• The Arawak population were treated as slaves, dead bodies were sold as dog food, some were burned alive, women were held as sex slaves and used as currency, and most were forced into slave labor. 
  • Some historians argue that the voyages of Columbus set the stage for institutionalized slave trade in the Americas.
  • As a result, much of the Taino population was wiped out for generations.
  • The cities of Berkeley, Los Angeles, Austin, Denver, Overlin, Bangor, Seattle, Phoenix, and Portland are known for observing the day for Native Americans. Moreover, a number of cities and universities in Michigan, New York, Washington, and California are also shifting to celebrate Indigenous People’s Day replacing the explorer’s day.
  • S President Donald Trump reaffirmed the celebration of Columbus via Twitter on October 10, 2017.

Native American Day Symbols

  • Native Americans are the indigenous people of the United States, having inhabited the territory many years before the pre-Columbian period. They are also called American Indians. Over 500 Native American Indian tribes are federally recognized, except those in Hawaii.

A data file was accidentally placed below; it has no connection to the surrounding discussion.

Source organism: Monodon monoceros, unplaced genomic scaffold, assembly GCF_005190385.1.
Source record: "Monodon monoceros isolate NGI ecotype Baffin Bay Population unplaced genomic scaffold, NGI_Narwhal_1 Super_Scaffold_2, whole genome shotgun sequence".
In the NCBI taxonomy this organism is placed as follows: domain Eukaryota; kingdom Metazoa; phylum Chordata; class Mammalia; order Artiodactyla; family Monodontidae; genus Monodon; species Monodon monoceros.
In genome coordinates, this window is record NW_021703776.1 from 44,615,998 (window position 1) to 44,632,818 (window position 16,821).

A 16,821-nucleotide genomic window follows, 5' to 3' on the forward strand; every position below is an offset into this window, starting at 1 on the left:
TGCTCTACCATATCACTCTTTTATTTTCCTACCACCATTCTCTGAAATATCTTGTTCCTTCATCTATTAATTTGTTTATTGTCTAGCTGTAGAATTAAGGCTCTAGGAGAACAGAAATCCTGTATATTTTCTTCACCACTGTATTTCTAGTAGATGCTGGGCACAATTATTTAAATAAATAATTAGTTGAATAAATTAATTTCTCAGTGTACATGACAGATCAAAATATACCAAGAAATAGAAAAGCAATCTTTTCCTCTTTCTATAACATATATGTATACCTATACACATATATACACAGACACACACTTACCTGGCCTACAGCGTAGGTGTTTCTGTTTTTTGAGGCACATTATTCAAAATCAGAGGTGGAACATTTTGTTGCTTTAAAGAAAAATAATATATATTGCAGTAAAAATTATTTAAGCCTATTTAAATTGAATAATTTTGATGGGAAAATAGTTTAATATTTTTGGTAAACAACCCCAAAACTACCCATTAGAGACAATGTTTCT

• The term ‘Indian’ was coined by Christopher Columbus after believing that he reached the Indies on his voyage.
  • Due to the diseases brought by European settlers to the Americas, millions of natives were killed, which resulted in an enormous decline in population.
  • Native American Symbols provide people with a fun and interesting story of life, spirit, and of course nature. Native American people were very in touch or in tune with nature, and spirit was very important to them. 
  • Native Americans loved to express ideas through symbols, sometimes they painted the symbols in their artwork, and sometimes they painted the symbols on themselves, like tattoos. Native Americans saw the world in a different way than most other peoples they believed that everything and person possess a spirit.
  • The use of symbols in Native American tribes differs from one tribe to another. Native American Symbols to life and enabling a better understanding of the secret messages that they hold. Traditional Native American pictures were usually flat, highly colorful, and two-dimensional. Native American symbols were geometric portrayals of celestial bodies, natural phenomena and animal designs.

Check out the Native American Day in the following years.